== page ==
Therefore, on this independence day, after cutting the cake on the 14th, do save a piece for having it on the actual birthday as well.

The two other cases of this revisionist craft are inclusion of Objectives Resolution and muffling of the Jinnah’s August 11, 1947 speech. It would have made more sense if our crafters had declared August 11 as the Independence Day -- if it was imperative to mark it on a different day than August 15.

On Objectives Resolution, although most of its 12 clauses read like a joke when we look at the gap between the aspiration of the authors of the resolution and the reality of today’s Pakistan, clauses 1, 4 and 5 opened the floodgates of theological perversion and centralist rule into the statecraft that was meant to be democratic and federal.

Looking at Pakistan as it is in August 2015, we must reflect over the following five points.

Pakistan is the only state that is deemed to have failed due to low provision of justice and security. But, its judiciary and security establishments are projected as successful and thus saviours in the crafted discourse. How can an organ be functional and saviour in a body that it caused a dysfunction to? Thus, either the ‘state failure’ is a fabrication, or the ‘saviour institution’ projection is a falsehood.

We excel in renaming a thing, a city, a phenomenon and then believe it is the real thing which is superior to the thing it was before. Partition of India is renamed independence of Pakistan. Just like Dharampura and Krishan Nagar in Lahore are renamed Mustafabad and Islampura, and are considered more pure and pious.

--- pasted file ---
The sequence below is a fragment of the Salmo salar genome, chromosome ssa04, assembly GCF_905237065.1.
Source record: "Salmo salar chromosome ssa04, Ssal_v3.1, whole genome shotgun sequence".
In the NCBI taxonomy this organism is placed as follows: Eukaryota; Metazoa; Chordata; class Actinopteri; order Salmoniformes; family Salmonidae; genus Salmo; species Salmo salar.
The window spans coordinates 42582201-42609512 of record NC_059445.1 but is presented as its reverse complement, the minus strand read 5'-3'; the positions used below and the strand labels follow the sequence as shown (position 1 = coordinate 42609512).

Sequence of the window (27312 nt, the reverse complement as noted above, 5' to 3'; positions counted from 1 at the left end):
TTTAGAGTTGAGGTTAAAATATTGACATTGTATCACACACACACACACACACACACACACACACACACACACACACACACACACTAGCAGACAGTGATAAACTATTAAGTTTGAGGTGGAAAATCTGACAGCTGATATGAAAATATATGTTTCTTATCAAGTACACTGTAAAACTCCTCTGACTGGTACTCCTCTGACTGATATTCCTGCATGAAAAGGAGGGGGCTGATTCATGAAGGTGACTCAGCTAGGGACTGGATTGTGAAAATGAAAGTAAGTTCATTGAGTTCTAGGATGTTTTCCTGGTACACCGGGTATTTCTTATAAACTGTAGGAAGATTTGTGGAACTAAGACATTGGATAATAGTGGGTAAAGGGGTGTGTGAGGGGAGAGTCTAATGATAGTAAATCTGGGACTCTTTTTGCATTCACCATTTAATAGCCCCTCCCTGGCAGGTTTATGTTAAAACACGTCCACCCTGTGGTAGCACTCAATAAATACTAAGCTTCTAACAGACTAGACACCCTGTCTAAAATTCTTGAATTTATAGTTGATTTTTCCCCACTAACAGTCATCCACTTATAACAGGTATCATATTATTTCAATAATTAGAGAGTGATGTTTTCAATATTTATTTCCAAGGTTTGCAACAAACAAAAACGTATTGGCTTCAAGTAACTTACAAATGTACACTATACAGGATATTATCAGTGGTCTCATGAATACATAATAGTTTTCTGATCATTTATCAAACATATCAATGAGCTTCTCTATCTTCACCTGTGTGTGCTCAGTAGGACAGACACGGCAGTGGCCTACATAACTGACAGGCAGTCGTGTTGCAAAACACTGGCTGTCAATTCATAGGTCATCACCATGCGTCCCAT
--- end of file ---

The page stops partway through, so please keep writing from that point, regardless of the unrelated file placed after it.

Maybe it has something to do with our genetic recall of conversion to Islam. By converting to a new faith, our DNA did not change; only our outlook did, and that too partially and selectively. We are the invaded who internalised the pretentions of invaders; but that does not make us what we were and are not. Real Azadi is to be comfortable with one’s intrinsic identity, however ‘impure’ that might be.

Pakistan is the only nuclear power that does not have electric power. This denotes that a symbol of perceived power is not as valuable as the substance of (literal and metaphoric) power. A real Azadi would have to have more stock of bread and butter than bombs and boots.

There is nothing ‘Pakistani’ in the state of Pakistan. The key institutions and organs that embody the state are all continuations of the colonial state. The Viceroy may have been dead a long ago, but his team is still playing and plundering in Pakistan. If the independence was a result of decolonisation, we don’t have it yet.

When I say the word ‘nation’, discrimi-nation, domi-nation, stag-nation, alie-nation, elimi-nation, contami-nation, subordi-nation and halluci-nation pop up in my mind. For me Azadi celebration is to be able to see around me practice of imagi-nation and a sense of desti-nation as well.

Our view and sense of independence and consequent celebrations are replete with many distortions. Let us reflect over them the next week.

Read Azadi Notes-2: Distortions in design

The evasive Azadi